So I’m left wondering. With economic changes as evident to us as is the rising water of the Mississippi, will we stubbornly hang on to an unsustainable way of life that will end in crisis or will we make the changes that are needed? Will we do our best to prepare and protect our family from the “storm” or will we wait and depend on the government to send a rescue for us? 

I’m not advocating stowing away a year’s supply of rice, though I do keep enough food/supplies on hand to keep my family for a few months. I’m not advocating quitting your job to homestead your way to self-sufficiency, but that does sound kind of nice to me. ;) It would be a great thing for all of us to be prepared for life’s storms, though. I pray we never need our emergency kits and bottled water. I also pray that we never need to eat our way though all that stored food. All the same, I’m glad those things are there. And frankly, I hope my neighbors have those things so we can lean on them if our house blows away in a tornado.

We can make a difference in preparing for this economic storm by supporting our local economy and community. Shop at local stores. Buy food that is locally produced. Purchase things that are made to last. Get to know your neighbors. Trade and share tools. You get the idea. We can make this new economic reality a lot more palatable by making wise choices about when and where we spend our money. We could all help shoulder the burden of the economic distress by supporting the local companies and farms that are so important to our lives and livelihoods.

As I’ve said before, I’m ready for a change. I want to see our country unite to overcome this challenge rather than continuing to dig our way deeper and deeper into debt. I want to take care of my family and I’ll do all I can to help support local businesses so that those folks can do the same.

What do you think? What does the future hold? What are you doing to create a sustainable life for your family? What do you think our government should do about the problems we face. What should we do as citizens? Am I crazy to worry about such things or to think that we could make a difference?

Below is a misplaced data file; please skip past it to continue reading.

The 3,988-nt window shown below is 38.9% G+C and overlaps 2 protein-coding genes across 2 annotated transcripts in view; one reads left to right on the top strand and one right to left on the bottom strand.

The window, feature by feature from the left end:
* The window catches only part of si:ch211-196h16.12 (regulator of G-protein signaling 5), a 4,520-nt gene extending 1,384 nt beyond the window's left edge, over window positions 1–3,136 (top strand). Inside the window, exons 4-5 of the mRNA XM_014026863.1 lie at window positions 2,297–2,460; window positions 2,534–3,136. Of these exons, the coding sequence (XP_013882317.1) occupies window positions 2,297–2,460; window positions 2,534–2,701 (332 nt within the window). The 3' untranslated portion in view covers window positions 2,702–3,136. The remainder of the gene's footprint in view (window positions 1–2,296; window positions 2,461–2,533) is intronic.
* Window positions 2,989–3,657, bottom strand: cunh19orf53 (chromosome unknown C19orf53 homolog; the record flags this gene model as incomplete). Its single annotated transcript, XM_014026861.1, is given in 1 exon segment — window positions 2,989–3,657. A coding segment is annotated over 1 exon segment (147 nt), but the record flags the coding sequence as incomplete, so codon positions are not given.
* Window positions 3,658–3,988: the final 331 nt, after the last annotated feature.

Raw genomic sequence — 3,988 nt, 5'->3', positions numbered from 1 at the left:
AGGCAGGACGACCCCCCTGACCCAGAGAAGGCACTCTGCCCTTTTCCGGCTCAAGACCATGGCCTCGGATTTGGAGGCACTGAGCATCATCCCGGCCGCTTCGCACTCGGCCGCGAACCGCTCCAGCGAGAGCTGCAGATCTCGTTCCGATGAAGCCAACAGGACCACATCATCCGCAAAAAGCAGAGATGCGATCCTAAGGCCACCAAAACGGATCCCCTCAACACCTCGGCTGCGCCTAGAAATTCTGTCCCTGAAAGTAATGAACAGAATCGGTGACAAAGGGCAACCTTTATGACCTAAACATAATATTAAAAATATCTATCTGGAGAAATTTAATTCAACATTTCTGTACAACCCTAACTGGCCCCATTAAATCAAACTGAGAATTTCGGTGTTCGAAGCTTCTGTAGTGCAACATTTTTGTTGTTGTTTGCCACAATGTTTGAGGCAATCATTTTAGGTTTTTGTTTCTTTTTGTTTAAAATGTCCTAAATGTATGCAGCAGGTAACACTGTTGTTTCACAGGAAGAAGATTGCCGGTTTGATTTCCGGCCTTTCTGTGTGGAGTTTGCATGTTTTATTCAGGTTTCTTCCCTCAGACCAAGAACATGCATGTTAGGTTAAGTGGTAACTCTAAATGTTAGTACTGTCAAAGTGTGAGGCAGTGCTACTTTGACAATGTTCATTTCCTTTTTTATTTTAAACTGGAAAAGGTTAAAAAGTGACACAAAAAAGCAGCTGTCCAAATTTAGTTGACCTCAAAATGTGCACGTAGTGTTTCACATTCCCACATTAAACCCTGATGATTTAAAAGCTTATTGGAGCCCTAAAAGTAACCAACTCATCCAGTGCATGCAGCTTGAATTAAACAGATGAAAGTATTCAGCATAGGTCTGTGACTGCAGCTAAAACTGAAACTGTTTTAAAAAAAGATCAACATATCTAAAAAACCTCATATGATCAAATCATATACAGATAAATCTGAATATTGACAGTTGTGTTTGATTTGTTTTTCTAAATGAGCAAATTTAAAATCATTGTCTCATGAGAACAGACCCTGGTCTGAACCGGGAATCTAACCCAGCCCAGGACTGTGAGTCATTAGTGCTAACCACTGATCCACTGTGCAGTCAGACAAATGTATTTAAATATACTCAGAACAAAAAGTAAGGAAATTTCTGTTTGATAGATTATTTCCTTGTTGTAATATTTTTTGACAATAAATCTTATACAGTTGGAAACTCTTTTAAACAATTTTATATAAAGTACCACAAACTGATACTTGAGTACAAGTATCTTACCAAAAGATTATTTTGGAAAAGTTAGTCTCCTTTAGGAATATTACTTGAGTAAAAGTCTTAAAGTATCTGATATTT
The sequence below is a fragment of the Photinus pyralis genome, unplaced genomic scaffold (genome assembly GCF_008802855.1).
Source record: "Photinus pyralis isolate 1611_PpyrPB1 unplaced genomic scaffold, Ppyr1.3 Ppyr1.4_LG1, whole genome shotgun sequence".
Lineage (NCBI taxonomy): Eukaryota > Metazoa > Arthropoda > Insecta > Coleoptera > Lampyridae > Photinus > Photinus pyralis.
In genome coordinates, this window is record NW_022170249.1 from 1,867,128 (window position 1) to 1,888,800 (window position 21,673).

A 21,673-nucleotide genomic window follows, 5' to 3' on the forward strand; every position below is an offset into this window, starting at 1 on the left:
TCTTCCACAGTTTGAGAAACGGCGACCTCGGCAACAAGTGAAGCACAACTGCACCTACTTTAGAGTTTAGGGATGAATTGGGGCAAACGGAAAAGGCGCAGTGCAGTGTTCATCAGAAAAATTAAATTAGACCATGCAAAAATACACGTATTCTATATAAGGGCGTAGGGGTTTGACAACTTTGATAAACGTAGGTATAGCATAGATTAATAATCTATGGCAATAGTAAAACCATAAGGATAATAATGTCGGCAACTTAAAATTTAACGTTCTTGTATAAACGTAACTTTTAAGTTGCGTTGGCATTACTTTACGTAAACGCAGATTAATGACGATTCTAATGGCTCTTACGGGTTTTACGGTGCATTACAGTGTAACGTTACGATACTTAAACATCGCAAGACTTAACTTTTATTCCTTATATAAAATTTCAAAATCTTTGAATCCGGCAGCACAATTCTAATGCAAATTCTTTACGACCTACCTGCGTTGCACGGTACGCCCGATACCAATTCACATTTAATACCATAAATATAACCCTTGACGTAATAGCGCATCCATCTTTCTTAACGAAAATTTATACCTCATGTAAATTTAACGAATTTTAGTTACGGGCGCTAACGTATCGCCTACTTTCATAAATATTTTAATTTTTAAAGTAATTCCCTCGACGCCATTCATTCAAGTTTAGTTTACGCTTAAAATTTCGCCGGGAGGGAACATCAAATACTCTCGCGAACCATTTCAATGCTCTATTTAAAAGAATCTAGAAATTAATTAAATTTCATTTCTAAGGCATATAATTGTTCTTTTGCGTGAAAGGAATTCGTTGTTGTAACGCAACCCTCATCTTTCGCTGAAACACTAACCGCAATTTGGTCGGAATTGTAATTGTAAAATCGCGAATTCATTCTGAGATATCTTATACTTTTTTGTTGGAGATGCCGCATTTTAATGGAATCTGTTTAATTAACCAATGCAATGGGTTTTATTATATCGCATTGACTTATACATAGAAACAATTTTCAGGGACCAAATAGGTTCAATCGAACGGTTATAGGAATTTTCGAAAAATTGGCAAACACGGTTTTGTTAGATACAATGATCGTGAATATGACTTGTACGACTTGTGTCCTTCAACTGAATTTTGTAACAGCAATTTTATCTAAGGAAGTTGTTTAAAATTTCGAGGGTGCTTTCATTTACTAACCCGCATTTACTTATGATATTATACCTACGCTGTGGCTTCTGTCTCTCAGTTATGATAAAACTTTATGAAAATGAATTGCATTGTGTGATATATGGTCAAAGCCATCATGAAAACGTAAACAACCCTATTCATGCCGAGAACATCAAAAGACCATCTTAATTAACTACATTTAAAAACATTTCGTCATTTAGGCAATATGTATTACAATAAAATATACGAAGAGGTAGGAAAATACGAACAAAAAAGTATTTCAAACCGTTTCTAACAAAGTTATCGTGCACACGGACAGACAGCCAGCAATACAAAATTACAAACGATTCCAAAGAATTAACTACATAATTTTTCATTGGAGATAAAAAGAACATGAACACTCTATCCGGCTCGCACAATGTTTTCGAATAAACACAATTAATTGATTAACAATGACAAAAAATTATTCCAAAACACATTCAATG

As always, I love hearing politely expressed opinions even if they are different from my own. Hope you’ll take time to share your thoughts.


  1. What a story - that drive home through the storm sounds absolutely terrifying. And your little one with an asthma attack and no gas.. even scarier. I was thinking to myself as I was reading - why didn't you call an ambulance?

    I agree with all of your points about preparing for rough times ahead - whether it's the changing climate or changing economies, the world does seem in flux at the moment, although we seem a little more sheltered from the storm down here in Tasmania - but you just never know. Having children has changed my views on safety and preparedness too - whenever we get on a ferry the first thing I do is visually locate the life jackets and work out our escape route in case of fire, and we too keep an emergency stash of food in the house.

  2. I love this post, Fatima. Thought-provoking for sure.

    Well, you know where I stand on this - live with simplicity, frugality, and (some) frivolity... all with an eco-mentality! :) Live gratefully, intentionally, and with purpose no matter the circumstances surrounding you. We do this as much as we can, but of course I am always thinking "what else can we do?, whats the next step?". Then I write lists & make charts & drive myself & my family insane! LOL!